According to the Heritage Foundation, “The Budget Control Act’s $1.2 trillion automatic sequestration cuts, out of $46.3 trillion in total spending, would impose draconian cuts on defense (on top of an estimated $407 billion in cuts from its spending caps). This would slash the defense budget and jeopardize the U.S. military’s ability to defend the nation. Entitlement spending—the biggest part of the budget— would scarcely be touched by comparison.”
Florida has twenty-one military installations, and is home to U.S. Central Command at MacDill AFB in Tampa.
Florida stands to lose 79,459 jobs and $4.1 billion in labor income by the end of fiscal 2013 if $1.2 trillion in federal defense cuts take place in January as planned. A report conducted by George Mason University economist Stephen Fuller reports Florida would suffer the sixth highest job losses of all the states.
The report measures the impact of both defense and nondefense employment reductions at federal agencies and their contractors, as well as at businesses that count them as customers.
A little more than half of Florida’s lost jobs in the next fiscal year — 41,905 — would result from Department of Defense cuts, and the rest would stem from reductions at civilian agencies. During that period, Florida would also see gross state product losses of $8 billion.
The George Mason University report concludes – The magnitude of economic impacts resulting from the Budget Control Act of 2011 over the combined FY 2012-FY 2013 period have been shown to be large and their impact on the U.S. economy to be significant:
• Combined DOD and non-DOD agency spending reductions totaling $115.7 billion in FY 2013 would reduce the 2013 U.S. GDP by $215.0 billion.
• These spending reductions would result in the loss of 746,222 direct jobs including cutbacks in the federal workforce totaling 277,263 and decreases in the federal contractor workforce totaling 468,959 jobs, thus affecting all sectors of the national economy.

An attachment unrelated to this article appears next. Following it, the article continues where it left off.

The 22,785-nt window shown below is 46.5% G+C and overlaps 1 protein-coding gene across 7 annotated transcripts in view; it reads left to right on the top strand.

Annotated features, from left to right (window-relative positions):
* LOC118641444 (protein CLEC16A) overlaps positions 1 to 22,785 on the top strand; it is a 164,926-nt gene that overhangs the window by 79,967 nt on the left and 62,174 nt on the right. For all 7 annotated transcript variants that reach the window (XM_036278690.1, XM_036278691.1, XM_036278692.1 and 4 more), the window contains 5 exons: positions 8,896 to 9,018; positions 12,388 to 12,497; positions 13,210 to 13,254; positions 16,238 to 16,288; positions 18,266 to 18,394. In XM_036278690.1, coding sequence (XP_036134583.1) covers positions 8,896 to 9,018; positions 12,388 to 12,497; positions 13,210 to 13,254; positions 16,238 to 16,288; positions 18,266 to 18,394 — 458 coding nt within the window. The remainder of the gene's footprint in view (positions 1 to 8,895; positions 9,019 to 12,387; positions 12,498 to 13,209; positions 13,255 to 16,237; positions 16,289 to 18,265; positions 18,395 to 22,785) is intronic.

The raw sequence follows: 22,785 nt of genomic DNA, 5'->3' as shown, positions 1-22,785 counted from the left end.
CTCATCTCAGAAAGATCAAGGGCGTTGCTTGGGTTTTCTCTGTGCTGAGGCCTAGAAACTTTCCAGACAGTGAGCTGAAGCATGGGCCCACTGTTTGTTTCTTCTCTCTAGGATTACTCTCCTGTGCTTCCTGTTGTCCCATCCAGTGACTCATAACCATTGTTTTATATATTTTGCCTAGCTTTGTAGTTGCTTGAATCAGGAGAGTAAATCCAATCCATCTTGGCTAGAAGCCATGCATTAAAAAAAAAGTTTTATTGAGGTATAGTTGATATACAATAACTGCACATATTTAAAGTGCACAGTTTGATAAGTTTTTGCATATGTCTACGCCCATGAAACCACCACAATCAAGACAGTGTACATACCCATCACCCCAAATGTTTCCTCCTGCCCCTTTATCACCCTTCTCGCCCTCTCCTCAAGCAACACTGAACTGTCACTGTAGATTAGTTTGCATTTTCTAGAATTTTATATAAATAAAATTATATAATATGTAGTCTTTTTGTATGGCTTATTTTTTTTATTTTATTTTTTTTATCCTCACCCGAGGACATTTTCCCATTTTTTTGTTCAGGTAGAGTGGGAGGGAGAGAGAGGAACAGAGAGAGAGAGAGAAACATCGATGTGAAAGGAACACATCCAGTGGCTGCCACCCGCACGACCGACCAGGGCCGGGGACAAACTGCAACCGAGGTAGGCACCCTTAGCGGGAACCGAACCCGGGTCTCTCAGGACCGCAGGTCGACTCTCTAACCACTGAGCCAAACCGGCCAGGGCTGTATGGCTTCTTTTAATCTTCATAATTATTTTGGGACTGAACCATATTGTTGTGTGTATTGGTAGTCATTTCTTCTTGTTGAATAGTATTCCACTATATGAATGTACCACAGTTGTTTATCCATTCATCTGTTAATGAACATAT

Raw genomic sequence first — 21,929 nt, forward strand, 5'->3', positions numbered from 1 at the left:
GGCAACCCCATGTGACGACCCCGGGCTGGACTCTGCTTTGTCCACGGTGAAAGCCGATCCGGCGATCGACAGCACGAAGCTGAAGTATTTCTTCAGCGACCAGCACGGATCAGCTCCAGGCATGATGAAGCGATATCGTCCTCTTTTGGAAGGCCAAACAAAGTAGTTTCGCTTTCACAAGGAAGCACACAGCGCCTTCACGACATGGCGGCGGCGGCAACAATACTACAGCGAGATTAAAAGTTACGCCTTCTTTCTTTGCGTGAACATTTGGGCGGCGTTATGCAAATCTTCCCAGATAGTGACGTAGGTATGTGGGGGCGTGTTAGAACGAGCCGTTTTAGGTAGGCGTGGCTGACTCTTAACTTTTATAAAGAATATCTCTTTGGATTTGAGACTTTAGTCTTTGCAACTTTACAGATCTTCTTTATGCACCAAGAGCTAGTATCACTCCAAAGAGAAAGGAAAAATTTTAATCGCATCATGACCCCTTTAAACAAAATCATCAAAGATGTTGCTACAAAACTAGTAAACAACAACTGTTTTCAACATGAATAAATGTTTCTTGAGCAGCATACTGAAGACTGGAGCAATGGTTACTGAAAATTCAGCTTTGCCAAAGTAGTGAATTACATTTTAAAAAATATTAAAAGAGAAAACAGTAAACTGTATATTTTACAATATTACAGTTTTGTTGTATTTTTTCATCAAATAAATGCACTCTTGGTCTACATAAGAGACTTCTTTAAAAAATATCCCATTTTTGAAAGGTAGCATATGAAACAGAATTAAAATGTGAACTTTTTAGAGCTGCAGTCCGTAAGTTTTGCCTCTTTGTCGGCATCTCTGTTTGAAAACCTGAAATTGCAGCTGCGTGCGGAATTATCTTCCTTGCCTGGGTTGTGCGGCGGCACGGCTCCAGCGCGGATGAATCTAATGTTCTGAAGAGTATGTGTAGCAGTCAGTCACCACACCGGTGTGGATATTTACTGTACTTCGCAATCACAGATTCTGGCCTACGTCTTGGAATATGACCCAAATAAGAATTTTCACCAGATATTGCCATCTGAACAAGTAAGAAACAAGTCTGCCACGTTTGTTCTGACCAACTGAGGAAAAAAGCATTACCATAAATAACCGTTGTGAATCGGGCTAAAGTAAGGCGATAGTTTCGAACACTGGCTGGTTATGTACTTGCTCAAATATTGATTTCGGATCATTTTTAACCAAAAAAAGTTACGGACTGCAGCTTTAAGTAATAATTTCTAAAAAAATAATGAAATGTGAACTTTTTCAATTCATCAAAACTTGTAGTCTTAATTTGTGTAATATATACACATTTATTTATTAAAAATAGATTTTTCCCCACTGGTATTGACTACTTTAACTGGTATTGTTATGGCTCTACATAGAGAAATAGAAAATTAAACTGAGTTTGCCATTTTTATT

• The loss of these 746,222 direct jobs and 432,978 jobs of suppliers and vendors (indirect jobs) dependent on the prime contractors would reduce total labor income in the U.S. by $109.4 billion.
• The loss of this labor income and the resultant impacts of reduced consumer spending in the economy would generate an additional loss of 958,508 jobs dependent on the spending and re-spending of payroll dollars associated with the direct and indirect jobs lost as a result of BCA.
• This loss of $215.0 billion in GDP and 2.14 million jobs in 2013 would erase two-thirds of the GDP gains projected for the year and raise the national unemployment rate by 1.5 percentage points by the end of 2013.
• These economic impacts would affect every state with their respective vulnerabilities to projected DOD and non-DOD spending reductions being determined by their agency mix and relative magnitudes of federal payroll and procurement. Based on current patterns of federal spending by state, ten states account for more than half of total federal payroll and procurement outlays. This significant concentration of federal spending represents a major threat to these states’ economies in 2013. While other states may appear less vulnerable to federal spending reductions, these may also suffer significant impacts dues to their smaller sizes or more specialized economic structures.
To read more click here.